That’s not to say that the show follows Lee and Dikto’s original strictly. It borrows many story elements, and such villains as The Big Man, the Enforcers, and the Vulture, from the early Spider-Man comics of the 1960′s, but it also introduces elements that weren’t in the original stories. It shows Peter as friends with Harry Osborn and Gwen Stacy, for instance, even though, in the comic books, he didn’t meet them until he entered college. It also depicts a long-standing friendship between Peter and an older Eddie Brock, an idea that has only been used by Brian Michael Bendis in Ultimate Spider-Man. It’s refreshing to see an adaptation that borrows from other interpretations while simultaneously creating its own continuity.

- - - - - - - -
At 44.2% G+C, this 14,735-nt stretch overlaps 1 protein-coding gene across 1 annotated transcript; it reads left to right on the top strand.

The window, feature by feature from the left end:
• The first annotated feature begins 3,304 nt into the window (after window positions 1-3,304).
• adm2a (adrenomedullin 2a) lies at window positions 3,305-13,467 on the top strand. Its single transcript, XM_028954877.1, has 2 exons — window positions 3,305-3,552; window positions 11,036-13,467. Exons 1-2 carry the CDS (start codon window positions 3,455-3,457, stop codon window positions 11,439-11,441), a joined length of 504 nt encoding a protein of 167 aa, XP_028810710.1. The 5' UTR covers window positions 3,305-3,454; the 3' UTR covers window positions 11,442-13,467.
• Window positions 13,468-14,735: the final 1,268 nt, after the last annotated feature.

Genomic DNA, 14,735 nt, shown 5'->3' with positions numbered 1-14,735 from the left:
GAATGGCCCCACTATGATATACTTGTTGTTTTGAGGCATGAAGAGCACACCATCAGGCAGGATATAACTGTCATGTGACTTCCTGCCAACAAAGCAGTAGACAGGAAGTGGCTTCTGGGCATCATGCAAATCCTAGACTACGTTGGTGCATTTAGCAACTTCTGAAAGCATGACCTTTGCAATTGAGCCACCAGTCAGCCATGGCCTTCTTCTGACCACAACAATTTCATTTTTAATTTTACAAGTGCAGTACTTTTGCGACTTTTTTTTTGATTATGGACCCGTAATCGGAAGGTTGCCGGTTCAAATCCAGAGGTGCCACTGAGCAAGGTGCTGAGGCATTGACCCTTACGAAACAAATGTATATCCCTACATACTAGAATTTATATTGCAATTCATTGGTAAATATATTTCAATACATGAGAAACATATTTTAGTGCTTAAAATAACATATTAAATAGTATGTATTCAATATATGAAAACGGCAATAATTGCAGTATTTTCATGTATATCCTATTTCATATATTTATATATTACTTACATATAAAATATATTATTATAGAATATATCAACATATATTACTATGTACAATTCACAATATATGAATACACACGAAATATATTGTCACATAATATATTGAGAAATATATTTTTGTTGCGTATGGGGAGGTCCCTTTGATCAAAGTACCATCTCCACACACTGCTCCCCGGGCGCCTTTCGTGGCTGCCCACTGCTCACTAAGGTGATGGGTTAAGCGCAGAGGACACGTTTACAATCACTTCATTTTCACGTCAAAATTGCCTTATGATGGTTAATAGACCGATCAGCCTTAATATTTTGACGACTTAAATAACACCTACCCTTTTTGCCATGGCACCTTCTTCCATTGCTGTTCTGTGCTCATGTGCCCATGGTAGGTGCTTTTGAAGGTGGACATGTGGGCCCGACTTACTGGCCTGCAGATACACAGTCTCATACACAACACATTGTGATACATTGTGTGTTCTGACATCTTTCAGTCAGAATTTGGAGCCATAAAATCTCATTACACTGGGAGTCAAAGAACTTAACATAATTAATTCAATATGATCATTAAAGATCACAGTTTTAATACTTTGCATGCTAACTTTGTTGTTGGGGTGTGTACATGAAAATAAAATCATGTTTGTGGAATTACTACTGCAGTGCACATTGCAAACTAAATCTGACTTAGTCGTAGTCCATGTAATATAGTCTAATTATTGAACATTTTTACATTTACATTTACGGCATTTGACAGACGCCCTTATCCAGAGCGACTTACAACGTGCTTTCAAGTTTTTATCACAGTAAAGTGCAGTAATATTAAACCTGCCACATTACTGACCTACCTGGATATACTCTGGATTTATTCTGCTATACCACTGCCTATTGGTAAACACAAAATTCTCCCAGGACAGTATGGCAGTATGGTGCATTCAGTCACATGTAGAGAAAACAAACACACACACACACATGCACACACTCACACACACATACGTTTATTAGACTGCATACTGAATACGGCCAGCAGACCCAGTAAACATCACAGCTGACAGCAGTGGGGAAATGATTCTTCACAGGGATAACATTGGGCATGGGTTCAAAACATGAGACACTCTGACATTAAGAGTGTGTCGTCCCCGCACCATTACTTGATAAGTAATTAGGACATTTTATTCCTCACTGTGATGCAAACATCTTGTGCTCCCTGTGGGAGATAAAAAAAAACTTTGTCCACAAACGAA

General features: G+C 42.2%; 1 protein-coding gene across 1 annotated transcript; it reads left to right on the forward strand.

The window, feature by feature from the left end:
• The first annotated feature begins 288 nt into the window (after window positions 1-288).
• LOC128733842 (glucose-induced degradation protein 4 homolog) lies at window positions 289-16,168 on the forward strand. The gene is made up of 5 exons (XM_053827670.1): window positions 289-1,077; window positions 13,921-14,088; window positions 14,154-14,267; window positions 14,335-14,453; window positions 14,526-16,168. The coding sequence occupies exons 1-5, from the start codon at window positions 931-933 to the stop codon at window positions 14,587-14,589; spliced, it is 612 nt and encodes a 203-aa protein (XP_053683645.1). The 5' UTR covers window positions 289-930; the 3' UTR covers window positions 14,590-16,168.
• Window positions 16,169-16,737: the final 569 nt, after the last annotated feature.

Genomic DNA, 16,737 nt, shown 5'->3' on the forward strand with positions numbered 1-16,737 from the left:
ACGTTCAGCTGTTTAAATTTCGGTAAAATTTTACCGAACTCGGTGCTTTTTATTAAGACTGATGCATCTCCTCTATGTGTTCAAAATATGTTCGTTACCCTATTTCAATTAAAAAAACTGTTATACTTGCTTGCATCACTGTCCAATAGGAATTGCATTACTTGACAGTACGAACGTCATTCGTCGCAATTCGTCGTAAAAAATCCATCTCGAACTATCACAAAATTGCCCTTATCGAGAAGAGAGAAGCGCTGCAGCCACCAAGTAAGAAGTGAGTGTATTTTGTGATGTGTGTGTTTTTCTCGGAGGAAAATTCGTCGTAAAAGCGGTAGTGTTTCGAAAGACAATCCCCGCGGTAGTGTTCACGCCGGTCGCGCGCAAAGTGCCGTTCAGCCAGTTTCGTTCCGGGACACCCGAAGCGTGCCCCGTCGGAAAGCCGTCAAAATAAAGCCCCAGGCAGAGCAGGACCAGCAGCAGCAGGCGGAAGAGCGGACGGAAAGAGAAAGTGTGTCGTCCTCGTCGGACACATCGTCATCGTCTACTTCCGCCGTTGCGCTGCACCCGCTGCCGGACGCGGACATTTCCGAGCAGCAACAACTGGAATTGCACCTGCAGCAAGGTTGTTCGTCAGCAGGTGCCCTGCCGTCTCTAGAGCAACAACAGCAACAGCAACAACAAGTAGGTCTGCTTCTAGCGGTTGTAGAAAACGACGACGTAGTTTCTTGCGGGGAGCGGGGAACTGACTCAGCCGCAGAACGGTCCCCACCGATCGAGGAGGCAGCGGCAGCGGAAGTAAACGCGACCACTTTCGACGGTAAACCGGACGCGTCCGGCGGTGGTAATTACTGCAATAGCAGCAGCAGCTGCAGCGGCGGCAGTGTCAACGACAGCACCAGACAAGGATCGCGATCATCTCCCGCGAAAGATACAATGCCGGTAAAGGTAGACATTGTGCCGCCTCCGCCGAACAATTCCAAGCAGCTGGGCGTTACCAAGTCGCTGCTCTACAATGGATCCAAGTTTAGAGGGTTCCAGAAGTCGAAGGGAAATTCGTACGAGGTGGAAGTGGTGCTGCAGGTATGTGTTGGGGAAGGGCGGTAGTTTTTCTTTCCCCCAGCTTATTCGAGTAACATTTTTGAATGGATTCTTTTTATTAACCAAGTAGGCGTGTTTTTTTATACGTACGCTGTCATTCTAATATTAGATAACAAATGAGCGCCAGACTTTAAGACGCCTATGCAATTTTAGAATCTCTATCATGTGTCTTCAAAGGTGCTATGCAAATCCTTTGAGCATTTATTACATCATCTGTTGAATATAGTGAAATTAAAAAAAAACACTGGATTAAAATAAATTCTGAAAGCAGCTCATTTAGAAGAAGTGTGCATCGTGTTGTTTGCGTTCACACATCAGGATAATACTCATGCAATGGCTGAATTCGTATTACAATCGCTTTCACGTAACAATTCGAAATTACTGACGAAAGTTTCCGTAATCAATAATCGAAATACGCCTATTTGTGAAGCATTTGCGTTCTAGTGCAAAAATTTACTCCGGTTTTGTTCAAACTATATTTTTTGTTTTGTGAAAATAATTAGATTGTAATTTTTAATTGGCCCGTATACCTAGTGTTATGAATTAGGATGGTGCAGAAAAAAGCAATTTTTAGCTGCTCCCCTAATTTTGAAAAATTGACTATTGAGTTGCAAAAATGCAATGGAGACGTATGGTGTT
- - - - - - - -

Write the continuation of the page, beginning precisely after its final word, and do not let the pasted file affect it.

The first episode, “Survival of the Fittest,” briskly introduces the character and his environment. Peter Parker is a high school junior who became Spider-Man over the summer—a quick flashback shows him being bitten in Curt Connors’s lab—and he thinks his life is going to change. His Uncle Ben has recently died, leaving him and his Aunt May in a financial bind. So he wants to help out Aunt May, date a popular girl, and land a part-time, paying job. None of these work out the way he plans, but by the end of the episode he’s still optimistic about his life. As Spider-Man, he reveals himself to the police, J. Jonah Jameson of the Daily Bugle, and the public in general. This attracts the attention of potential enemies: After he thwarts a robbery attempt by future Sandman Flint Marko, a local crime boss called The Big Man sends a team of specialists called the Enforcers to put an end to him. Spider-Man has to avoid their assaults while also saving the father of his best friend from a bitter ex-employee who dons a mechanized suit and calls himself the Vulture.